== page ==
Let me introduce myself. My name is Mark Sisson. I’m 63 years young. I live and work in Malibu, California. In a past life I was a professional marathoner and triathlete. Now my life goal is to help 100 million people get healthy. I started this blog in 2006 to empower people to take full responsibility for their own health and enjoyment of life by investigating, discussing, and critically rethinking everything we’ve assumed to be true about health and wellness...Tell Me More
Think working out in a city has to mean sucking exhaust while you jog on the side of a busy street? Not with these fun, and at times, extreme-alternative workouts.
Remember the scene in “Casino Royale” where 007 himself scales a crane and frantically tries to catch what we initially assume is some kind of extreme gymnast? Turns out that villain was actually a parkour artist (or traceur as they are also referred to). Founded by a guy called David Belle, parkour is all about accessing the seemingly inaccessible, usually to escape or evade pursuers (or dapper English gentlemen depending on your situation). Unlike free runners (more on that later) traceurs try to clear objects – be it barrels, bars, bollards or other barriers – in the simplest and most efficient method possible. Incorporate parkour type moves into your own workout by heading to a “quieter” edge of the city and dodging, jumping or vaulting over barriers and other obstacles, swinging through railings and climbing up low brick walls (just don’t scare the neighbors!)
If parkour is the nitty-gritty, rough-and-tumble mode of transport for escape artists, free running is the more graceful, aesthetically pleasing method of moving for the show-off in all of us. Although incredibly similar to parkour (with free running actually developed by a childhood friend of David Belle!) free running’s philosophy centers around the idea of getting from point A to point B using free-flowing movements that make you happy (and that look pretty). When out for a jog, add some free-running elements by leaping (arms outstretched) over cracks in the road, swinging yourself around lamp poles or just adding the odd cartwheel or forward rollover (we warned you in advance it could get extreme!)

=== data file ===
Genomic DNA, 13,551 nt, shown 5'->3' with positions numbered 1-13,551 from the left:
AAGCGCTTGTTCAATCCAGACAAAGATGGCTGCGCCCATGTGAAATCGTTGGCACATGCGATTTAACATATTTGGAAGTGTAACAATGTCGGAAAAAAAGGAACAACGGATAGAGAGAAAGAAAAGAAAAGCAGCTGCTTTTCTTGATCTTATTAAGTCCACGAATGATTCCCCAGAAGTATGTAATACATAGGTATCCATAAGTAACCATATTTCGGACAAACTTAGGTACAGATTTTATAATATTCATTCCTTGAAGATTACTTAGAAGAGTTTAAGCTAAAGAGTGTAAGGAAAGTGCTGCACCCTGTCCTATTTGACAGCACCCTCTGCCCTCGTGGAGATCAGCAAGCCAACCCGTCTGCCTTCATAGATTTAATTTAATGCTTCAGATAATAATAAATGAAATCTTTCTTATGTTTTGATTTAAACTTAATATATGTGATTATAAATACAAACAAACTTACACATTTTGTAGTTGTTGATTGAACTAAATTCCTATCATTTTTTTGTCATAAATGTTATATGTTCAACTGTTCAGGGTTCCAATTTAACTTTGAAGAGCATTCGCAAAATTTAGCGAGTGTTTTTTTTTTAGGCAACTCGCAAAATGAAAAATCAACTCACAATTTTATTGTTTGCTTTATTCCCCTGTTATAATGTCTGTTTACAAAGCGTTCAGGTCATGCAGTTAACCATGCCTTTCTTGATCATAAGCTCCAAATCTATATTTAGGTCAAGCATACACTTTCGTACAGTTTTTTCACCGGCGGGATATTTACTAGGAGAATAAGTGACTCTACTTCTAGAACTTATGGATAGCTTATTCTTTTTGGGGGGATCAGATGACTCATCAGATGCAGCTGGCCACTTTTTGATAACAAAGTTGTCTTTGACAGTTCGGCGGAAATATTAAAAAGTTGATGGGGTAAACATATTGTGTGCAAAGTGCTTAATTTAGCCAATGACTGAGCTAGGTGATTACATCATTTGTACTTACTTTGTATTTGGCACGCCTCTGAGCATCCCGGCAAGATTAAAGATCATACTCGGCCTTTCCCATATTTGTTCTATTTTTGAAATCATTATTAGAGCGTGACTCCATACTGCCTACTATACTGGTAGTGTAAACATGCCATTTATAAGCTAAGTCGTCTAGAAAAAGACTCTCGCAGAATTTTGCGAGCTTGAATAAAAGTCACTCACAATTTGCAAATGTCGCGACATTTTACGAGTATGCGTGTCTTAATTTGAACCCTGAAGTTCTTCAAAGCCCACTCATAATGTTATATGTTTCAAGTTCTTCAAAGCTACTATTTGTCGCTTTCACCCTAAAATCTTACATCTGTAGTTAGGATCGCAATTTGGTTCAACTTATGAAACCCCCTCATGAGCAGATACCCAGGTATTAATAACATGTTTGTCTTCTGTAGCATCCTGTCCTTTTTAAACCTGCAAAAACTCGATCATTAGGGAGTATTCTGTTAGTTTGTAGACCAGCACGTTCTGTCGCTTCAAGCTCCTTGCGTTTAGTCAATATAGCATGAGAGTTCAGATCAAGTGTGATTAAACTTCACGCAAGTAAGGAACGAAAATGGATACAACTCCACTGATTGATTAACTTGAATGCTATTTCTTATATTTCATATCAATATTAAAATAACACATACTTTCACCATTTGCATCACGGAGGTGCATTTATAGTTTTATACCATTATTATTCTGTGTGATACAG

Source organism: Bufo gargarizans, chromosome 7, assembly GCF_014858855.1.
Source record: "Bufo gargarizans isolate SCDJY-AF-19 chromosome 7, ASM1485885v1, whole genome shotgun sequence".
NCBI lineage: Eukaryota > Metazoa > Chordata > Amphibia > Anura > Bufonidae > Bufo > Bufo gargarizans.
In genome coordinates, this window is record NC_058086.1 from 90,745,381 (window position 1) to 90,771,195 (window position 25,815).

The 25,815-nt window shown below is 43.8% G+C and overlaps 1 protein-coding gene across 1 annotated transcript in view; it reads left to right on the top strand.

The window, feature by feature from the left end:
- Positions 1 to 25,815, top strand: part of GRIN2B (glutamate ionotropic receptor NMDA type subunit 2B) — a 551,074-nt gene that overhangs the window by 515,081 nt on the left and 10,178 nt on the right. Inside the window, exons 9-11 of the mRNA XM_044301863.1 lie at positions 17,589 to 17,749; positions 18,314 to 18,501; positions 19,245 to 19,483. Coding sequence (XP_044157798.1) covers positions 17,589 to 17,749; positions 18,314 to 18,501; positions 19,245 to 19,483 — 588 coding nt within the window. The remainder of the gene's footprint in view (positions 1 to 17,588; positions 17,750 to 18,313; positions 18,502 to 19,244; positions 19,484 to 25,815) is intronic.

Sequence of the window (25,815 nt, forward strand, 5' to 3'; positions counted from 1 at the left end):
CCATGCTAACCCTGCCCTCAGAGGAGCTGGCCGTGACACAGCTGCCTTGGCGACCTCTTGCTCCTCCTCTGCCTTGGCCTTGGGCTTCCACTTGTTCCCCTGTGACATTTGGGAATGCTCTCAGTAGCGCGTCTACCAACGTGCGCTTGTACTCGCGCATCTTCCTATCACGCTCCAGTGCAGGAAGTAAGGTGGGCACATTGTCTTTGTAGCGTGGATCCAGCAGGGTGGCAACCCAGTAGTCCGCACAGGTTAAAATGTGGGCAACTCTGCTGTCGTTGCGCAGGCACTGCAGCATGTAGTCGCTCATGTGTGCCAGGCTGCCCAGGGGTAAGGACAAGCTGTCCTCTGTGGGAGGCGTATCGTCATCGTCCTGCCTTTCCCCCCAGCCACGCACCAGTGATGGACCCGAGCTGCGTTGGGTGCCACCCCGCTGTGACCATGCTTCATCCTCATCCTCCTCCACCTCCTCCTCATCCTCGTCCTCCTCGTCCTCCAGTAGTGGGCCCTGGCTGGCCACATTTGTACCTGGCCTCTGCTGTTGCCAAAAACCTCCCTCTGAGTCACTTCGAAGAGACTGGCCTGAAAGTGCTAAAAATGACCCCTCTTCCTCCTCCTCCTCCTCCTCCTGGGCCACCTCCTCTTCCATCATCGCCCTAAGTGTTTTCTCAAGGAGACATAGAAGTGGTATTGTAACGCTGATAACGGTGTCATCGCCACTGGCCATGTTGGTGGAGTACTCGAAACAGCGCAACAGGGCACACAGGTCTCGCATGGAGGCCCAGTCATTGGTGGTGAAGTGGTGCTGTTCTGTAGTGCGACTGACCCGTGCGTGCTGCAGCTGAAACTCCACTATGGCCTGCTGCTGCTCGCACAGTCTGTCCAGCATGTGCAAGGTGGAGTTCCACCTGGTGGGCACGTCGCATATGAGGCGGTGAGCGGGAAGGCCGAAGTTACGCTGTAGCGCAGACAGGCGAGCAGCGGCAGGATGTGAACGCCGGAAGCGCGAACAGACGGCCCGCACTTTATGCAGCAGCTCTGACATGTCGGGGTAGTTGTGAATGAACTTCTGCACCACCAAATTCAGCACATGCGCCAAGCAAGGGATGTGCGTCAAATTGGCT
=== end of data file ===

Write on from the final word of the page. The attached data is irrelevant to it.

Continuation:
You understand parkour, you sort of understand free running, now it’s time to master buildering! Often referred to as urban climbing, structuring and stegophily, buildering is defined as any act of scaling or climbing on the outside of buildings or other artificial structures. Buildering can also sometimes be confused with a separate “sport” known as bouldering, whereby buildings are still scaled, but this time in smaller, bite-size sections. Although not technically legal uhhh…anywhere, you can borrow from this physical art by jumping on and off low building ledges, scaling stairs two-at-a-time or jumping off porches and decks (just don’t get caught!)
Indoor Rock Climbing:
If you like the idea of buildering, but aren’t willing to break the law, perhaps indoor rock climbing is the sport for you! Giving you a welcome reprieve from the weight room, rock climbing is not only a full-body strength workout but, depending on your skill and the course you choose, can also increase flexibility and provide a great cardiovascular workout. To learn more about rock climbing events in your city visit usaclimbing.net.
Think skateboarding is best reserved for trouble-making teens? Although it does convey a certain risk element – what with the high likelihood of incurring cuts, bruises and maybe the odd broken bone – skateboarding, to its credit, is a great cardiovascular workout and can also help improve coordination and balance. If you’re thinking of giving it a whirl, make like Tony Hawk (the God of skateboarding) and invest in a helmet and some serious knee and elbow pads. Also, if you’re a beginner, stay away from skate parks or other uneven surfaces – where studies suggest more than half of skateboard-related injuries take place – and opt for smooth surfaces such as quiet roads and large pavements.
Once the primary workout of greasy frat boys the nation over, Ultimate Frisbee has developed somewhat of a cult-following, with games-and even leagues-cropping up in the parks of most major towns and cities. Developed as sort of a combination of a classic Frisbee game and the most violent of football/rugby matches – depending, of course, on who you are playing with – Ultimate Frisbee is played on a rectangular shaped field with “endzones” at either end. The Frisbee is then tossed between players – who must stand still upon catching the Frisbee and have only 10 seconds to pass it along – with the goal of completing a pass in the defenses’ end zone. Although fouls can be called for physical contact, the games do tend to get a little rough so please plan accordingly (as in stock up on bandaids and have a medical professional on speed-dial!)
These extreme sports aren’t for everyone. As you can imagine after watching the videos, they are a great way to induce serious bodily harm, so be warned. With that said we think that, at the very least, they can provide motivation to be creative with your physical activity. What do you think? Do you prefer to keep adjectives like “ultimate” and “extreme” away from your exercise routine?
LexnGer Flickr Photo (CC)